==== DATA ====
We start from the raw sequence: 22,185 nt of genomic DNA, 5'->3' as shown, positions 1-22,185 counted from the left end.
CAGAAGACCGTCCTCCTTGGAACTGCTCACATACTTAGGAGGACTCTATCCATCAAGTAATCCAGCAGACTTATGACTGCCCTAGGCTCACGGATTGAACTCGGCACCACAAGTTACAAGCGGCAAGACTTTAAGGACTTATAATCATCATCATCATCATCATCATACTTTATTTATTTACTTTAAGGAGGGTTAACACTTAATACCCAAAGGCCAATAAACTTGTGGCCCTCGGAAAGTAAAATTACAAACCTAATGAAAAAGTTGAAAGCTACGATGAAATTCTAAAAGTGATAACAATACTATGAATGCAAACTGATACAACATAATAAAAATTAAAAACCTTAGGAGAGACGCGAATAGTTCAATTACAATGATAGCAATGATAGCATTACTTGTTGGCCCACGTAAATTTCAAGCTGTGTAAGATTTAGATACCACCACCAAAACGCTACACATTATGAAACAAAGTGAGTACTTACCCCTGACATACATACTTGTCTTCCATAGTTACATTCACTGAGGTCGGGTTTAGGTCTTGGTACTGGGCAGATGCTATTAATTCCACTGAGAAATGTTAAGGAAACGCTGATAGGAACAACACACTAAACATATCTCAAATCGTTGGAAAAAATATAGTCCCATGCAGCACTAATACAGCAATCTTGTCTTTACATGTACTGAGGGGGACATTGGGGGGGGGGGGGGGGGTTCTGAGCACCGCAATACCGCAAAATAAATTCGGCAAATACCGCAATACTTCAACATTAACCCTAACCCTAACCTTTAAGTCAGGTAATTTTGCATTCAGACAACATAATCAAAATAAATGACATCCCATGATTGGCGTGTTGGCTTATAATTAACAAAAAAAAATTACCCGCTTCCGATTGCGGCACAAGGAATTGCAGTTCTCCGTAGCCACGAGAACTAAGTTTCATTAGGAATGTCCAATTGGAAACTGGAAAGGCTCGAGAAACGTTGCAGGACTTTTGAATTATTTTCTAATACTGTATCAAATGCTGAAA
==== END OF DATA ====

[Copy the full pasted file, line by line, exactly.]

We start from the raw sequence: 22,185 nt of genomic DNA, 5'->3' as shown, positions 1-22,185 counted from the left end.
CAGAAGACCGTCCTCCTTGGAACTGCTCACATACTTAGGAGGACTCTATCCATCAAGTAATCCAGCAGACTTATGACTGCCCTAGGCTCACGGATTGAACTCGGCACCACAAGTTACAAGCGGCAAGACTTTAAGGACTTATAATCATCATCATCATCATCATCATACTTTATTTATTTACTTTAAGGAGGGTTAACACTTAATACCCAAAGGCCAATAAACTTGTGGCCCTCGGAAAGTAAAATTACAAACCTAATGAAAAAGTTGAAAGCTACGATGAAATTCTAAAAGTGATAACAATACTATGAATGCAAACTGATACAACATAATAAAAATTAAAAACCTTAGGAGAGACGCGAATAGTTCAATTACAATGATAGCAATGATAGCATTACTTGTTGGCCCACGTAAATTTCAAGCTGTGTAAGATTTAGATACCACCACCAAAACGCTACACATTATGAAACAAAGTGAGTACTTACCCCTGACATACATACTTGTCTTCCATAGTTACATTCACTGAGGTCGGGTTTAGGTCTTGGTACTGGGCAGATGCTATTAATTCCACTGAGAAATGTTAAGGAAACGCTGATAGGAACAACACACTAAACATATCTCAAATCGTTGGAAAAAATATAGTCCCATGCAGCACTAATACAGCAATCTTGTCTTTACATGTACTGAGGGGGACATTGGGGGGGGGGGGGGGGGTTCTGAGCACCGCAATACCGCAAAATAAATTCGGCAAATACCGCAATACTTCAACATTAACCCTAACCCTAACCTTTAAGTCAGGTAATTTTGCATTCAGACAACATAATCAAAATAAATGACATCCCATGATTGGCGTGTTGGCTTATAATTAACAAAAAAAAATTACCCGCTTCCGATTGCGGCACAAGGAATTGCAGTTCTCCGTAGCCACGAGAACTAAGTTTCATTAGGAATGTCCAATTGGAAACTGGAAAGGCTCGAGAAACGTTGCAGGACTTTTGAATTATTTTCTAATACTGTATCAAATGCTGAAA